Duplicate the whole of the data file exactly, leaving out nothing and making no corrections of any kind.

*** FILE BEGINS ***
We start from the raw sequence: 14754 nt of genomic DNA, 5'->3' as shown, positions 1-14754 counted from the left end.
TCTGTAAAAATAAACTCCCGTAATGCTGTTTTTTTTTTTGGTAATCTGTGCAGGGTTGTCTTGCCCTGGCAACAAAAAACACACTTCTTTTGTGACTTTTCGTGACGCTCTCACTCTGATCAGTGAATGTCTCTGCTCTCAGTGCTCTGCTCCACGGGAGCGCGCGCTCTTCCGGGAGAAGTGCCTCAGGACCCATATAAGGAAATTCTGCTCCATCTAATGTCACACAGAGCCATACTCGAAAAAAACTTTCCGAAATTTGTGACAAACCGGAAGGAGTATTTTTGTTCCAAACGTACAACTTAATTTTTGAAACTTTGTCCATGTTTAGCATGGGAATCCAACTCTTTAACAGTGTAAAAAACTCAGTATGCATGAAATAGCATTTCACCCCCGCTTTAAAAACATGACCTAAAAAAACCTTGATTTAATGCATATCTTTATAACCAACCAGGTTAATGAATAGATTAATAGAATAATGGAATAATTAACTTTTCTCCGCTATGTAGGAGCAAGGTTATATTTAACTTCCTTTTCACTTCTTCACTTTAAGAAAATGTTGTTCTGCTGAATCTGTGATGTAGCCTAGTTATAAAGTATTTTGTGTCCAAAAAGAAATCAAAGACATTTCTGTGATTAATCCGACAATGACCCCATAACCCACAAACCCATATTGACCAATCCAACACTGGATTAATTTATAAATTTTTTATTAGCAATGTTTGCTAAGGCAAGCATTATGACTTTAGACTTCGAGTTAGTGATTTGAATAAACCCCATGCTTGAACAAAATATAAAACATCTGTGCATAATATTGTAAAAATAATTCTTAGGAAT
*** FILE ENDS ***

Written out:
We start from the raw sequence: 14754 nt of genomic DNA, 5'->3' as shown, positions 1-14754 counted from the left end.
TCTGTAAAAATAAACTCCCGTAATGCTGTTTTTTTTTTTGGTAATCTGTGCAGGGTTGTCTTGCCCTGGCAACAAAAAACACACTTCTTTTGTGACTTTTCGTGACGCTCTCACTCTGATCAGTGAATGTCTCTGCTCTCAGTGCTCTGCTCCACGGGAGCGCGCGCTCTTCCGGGAGAAGTGCCTCAGGACCCATATAAGGAAATTCTGCTCCATCTAATGTCACACAGAGCCATACTCGAAAAAAACTTTCCGAAATTTGTGACAAACCGGAAGGAGTATTTTTGTTCCAAACGTACAACTTAATTTTTGAAACTTTGTCCATGTTTAGCATGGGAATCCAACTCTTTAACAGTGTAAAAAACTCAGTATGCATGAAATAGCATTTCACCCCCGCTTTAAAAACATGACCTAAAAAAACCTTGATTTAATGCATATCTTTATAACCAACCAGGTTAATGAATAGATTAATAGAATAATGGAATAATTAACTTTTCTCCGCTATGTAGGAGCAAGGTTATATTTAACTTCCTTTTCACTTCTTCACTTTAAGAAAATGTTGTTCTGCTGAATCTGTGATGTAGCCTAGTTATAAAGTATTTTGTGTCCAAAAAGAAATCAAAGACATTTCTGTGATTAATCCGACAATGACCCCATAACCCACAAACCCATATTGACCAATCCAACACTGGATTAATTTATAAATTTTTTATTAGCAATGTTTGCTAAGGCAAGCATTATGACTTTAGACTTCGAGTTAGTGATTTGAATAAACCCCATGCTTGAACAAAATATAAAACATCTGTGCATAATATTGTAAAAATAATTCTTAGGAAT